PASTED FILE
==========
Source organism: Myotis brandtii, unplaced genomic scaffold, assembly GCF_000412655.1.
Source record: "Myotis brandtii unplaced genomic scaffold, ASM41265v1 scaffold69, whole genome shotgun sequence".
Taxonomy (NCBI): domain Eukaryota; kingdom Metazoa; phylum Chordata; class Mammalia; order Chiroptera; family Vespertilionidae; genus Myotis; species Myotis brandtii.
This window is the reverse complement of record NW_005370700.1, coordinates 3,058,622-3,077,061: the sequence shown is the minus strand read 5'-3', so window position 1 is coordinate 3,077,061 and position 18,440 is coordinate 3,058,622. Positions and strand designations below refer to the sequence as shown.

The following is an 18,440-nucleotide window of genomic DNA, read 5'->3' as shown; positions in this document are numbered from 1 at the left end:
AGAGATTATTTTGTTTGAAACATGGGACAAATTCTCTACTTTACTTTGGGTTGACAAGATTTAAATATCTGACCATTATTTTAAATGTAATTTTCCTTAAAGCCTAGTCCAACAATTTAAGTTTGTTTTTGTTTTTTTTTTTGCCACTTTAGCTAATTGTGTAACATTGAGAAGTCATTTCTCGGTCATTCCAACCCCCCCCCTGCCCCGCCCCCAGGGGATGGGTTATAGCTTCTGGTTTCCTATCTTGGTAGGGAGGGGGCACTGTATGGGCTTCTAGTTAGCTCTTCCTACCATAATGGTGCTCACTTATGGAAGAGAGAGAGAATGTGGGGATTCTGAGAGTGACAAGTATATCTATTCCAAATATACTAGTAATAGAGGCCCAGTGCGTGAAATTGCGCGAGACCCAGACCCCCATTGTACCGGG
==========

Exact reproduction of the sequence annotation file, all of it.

Source organism: Myotis brandtii, unplaced genomic scaffold, assembly GCF_000412655.1.
Source record: "Myotis brandtii unplaced genomic scaffold, ASM41265v1 scaffold69, whole genome shotgun sequence".
Taxonomy (NCBI): domain Eukaryota; kingdom Metazoa; phylum Chordata; class Mammalia; order Chiroptera; family Vespertilionidae; genus Myotis; species Myotis brandtii.
This window is the reverse complement of record NW_005370700.1, coordinates 3,058,622-3,077,061: the sequence shown is the minus strand read 5'-3', so window position 1 is coordinate 3,077,061 and position 18,440 is coordinate 3,058,622. Positions and strand designations below refer to the sequence as shown.

The following is an 18,440-nucleotide window of genomic DNA, read 5'->3' as shown; positions in this document are numbered from 1 at the left end:
AGAGATTATTTTGTTTGAAACATGGGACAAATTCTCTACTTTACTTTGGGTTGACAAGATTTAAATATCTGACCATTATTTTAAATGTAATTTTCCTTAAAGCCTAGTCCAACAATTTAAGTTTGTTTTTGTTTTTTTTTTTGCCACTTTAGCTAATTGTGTAACATTGAGAAGTCATTTCTCGGTCATTCCAACCCCCCCCCTGCCCCGCCCCCAGGGGATGGGTTATAGCTTCTGGTTTCCTATCTTGGTAGGGAGGGGGCACTGTATGGGCTTCTAGTTAGCTCTTCCTACCATAATGGTGCTCACTTATGGAAGAGAGAGAGAATGTGGGGATTCTGAGAGTGACAAGTATATCTATTCCAAATATACTAGTAATAGAGGCCCAGTGCGTGAAATTGCGCGAGACCCAGACCCCCATTGTACCGGG